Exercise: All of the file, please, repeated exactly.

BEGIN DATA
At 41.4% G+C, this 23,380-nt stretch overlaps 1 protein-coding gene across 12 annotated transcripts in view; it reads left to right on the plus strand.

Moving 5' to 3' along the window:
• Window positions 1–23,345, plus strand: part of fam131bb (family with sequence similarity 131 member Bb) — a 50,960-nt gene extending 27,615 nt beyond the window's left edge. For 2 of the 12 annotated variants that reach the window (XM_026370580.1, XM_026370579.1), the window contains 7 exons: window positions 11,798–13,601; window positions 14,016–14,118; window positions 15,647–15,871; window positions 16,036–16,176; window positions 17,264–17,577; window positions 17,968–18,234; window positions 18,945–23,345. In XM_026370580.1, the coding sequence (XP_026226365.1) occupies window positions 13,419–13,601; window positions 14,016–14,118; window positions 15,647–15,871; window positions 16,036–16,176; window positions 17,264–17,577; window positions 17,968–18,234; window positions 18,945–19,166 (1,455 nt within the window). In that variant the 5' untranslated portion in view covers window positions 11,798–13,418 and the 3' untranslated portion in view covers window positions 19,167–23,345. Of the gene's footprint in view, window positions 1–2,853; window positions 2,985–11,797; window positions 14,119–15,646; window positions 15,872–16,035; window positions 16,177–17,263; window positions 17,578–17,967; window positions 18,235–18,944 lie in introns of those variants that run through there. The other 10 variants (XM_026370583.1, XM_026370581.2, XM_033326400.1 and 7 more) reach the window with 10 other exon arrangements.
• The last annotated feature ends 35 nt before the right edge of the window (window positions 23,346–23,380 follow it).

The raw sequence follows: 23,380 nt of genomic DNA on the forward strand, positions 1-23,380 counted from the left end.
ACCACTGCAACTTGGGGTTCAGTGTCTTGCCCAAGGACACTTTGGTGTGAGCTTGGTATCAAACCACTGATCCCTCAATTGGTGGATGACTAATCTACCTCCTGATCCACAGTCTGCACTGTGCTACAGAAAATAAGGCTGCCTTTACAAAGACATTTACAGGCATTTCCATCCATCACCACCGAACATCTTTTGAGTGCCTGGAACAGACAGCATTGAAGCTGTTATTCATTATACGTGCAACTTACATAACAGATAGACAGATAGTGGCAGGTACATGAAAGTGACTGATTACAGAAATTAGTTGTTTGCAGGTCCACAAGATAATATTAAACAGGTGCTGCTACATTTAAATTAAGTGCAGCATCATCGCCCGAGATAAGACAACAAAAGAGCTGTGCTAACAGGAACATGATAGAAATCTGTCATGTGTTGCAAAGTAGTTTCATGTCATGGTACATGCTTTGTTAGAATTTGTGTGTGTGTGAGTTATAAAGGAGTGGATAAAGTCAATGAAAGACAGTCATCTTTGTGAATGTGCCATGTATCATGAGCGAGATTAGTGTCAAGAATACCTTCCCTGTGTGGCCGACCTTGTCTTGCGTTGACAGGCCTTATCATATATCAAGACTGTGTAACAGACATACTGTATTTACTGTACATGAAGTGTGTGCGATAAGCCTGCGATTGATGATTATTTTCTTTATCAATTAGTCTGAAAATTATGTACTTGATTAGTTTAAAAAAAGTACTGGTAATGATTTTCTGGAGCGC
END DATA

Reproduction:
At 41.4% G+C, this 23,380-nt stretch overlaps 1 protein-coding gene across 12 annotated transcripts in view; it reads left to right on the plus strand.

Moving 5' to 3' along the window:
• Window positions 1–23,345, plus strand: part of fam131bb (family with sequence similarity 131 member Bb) — a 50,960-nt gene extending 27,615 nt beyond the window's left edge. For 2 of the 12 annotated variants that reach the window (XM_026370580.1, XM_026370579.1), the window contains 7 exons: window positions 11,798–13,601; window positions 14,016–14,118; window positions 15,647–15,871; window positions 16,036–16,176; window positions 17,264–17,577; window positions 17,968–18,234; window positions 18,945–23,345. In XM_026370580.1, the coding sequence (XP_026226365.1) occupies window positions 13,419–13,601; window positions 14,016–14,118; window positions 15,647–15,871; window positions 16,036–16,176; window positions 17,264–17,577; window positions 17,968–18,234; window positions 18,945–19,166 (1,455 nt within the window). In that variant the 5' untranslated portion in view covers window positions 11,798–13,418 and the 3' untranslated portion in view covers window positions 19,167–23,345. Of the gene's footprint in view, window positions 1–2,853; window positions 2,985–11,797; window positions 14,119–15,646; window positions 15,872–16,035; window positions 16,177–17,263; window positions 17,578–17,967; window positions 18,235–18,944 lie in introns of those variants that run through there. The other 10 variants (XM_026370583.1, XM_026370581.2, XM_033326400.1 and 7 more) reach the window with 10 other exon arrangements.
• The last annotated feature ends 35 nt before the right edge of the window (window positions 23,346–23,380 follow it).

The raw sequence follows: 23,380 nt of genomic DNA on the forward strand, positions 1-23,380 counted from the left end.
ACCACTGCAACTTGGGGTTCAGTGTCTTGCCCAAGGACACTTTGGTGTGAGCTTGGTATCAAACCACTGATCCCTCAATTGGTGGATGACTAATCTACCTCCTGATCCACAGTCTGCACTGTGCTACAGAAAATAAGGCTGCCTTTACAAAGACATTTACAGGCATTTCCATCCATCACCACCGAACATCTTTTGAGTGCCTGGAACAGACAGCATTGAAGCTGTTATTCATTATACGTGCAACTTACATAACAGATAGACAGATAGTGGCAGGTACATGAAAGTGACTGATTACAGAAATTAGTTGTTTGCAGGTCCACAAGATAATATTAAACAGGTGCTGCTACATTTAAATTAAGTGCAGCATCATCGCCCGAGATAAGACAACAAAAGAGCTGTGCTAACAGGAACATGATAGAAATCTGTCATGTGTTGCAAAGTAGTTTCATGTCATGGTACATGCTTTGTTAGAATTTGTGTGTGTGTGAGTTATAAAGGAGTGGATAAAGTCAATGAAAGACAGTCATCTTTGTGAATGTGCCATGTATCATGAGCGAGATTAGTGTCAAGAATACCTTCCCTGTGTGGCCGACCTTGTCTTGCGTTGACAGGCCTTATCATATATCAAGACTGTGTAACAGACATACTGTATTTACTGTACATGAAGTGTGTGCGATAAGCCTGCGATTGATGATTATTTTCTTTATCAATTAGTCTGAAAATTATGTACTTGATTAGTTTAAAAAAAGTACTGGTAATGATTTTCTGGAGCGC